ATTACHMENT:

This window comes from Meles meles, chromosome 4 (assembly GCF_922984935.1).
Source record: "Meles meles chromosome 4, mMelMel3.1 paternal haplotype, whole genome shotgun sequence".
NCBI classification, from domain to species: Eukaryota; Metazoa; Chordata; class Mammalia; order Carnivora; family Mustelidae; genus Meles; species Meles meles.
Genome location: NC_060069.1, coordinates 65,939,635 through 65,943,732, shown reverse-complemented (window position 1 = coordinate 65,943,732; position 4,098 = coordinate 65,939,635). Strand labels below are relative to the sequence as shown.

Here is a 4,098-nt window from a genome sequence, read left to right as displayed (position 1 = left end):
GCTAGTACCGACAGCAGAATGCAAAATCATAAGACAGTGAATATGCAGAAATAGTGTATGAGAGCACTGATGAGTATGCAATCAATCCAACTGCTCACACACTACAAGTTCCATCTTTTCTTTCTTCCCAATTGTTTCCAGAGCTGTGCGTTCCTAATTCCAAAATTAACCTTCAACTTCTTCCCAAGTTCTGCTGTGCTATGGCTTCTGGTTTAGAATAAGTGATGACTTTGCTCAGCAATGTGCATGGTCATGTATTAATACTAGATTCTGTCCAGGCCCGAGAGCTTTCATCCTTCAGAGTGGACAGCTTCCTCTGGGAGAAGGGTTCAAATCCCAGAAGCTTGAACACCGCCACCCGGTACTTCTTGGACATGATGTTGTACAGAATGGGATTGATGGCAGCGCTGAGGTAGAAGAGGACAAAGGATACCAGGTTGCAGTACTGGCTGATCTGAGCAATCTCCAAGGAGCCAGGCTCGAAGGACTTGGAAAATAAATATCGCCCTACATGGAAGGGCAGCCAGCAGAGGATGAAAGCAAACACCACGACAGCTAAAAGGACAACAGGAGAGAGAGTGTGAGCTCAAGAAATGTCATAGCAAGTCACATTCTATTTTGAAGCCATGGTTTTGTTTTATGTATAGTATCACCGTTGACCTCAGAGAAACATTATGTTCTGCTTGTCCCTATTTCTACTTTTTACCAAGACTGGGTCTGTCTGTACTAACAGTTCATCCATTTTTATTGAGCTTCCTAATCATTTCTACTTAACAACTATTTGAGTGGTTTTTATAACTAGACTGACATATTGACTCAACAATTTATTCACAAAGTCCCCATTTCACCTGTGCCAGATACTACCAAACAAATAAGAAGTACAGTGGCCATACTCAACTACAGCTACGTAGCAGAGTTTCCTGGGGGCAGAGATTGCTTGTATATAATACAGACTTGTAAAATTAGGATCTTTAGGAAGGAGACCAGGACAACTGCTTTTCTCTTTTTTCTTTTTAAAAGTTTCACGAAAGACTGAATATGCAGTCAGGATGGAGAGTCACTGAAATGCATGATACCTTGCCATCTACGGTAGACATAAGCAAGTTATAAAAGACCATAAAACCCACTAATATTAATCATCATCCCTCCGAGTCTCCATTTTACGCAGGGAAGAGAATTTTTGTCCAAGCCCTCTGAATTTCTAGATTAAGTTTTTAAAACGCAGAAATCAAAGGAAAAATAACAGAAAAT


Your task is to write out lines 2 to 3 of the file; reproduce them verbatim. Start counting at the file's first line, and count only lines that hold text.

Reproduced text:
Source record: "Meles meles chromosome 4, mMelMel3.1 paternal haplotype, whole genome shotgun sequence".
NCBI classification, from domain to species: Eukaryota; Metazoa; Chordata; class Mammalia; order Carnivora; family Mustelidae; genus Meles; species Meles meles.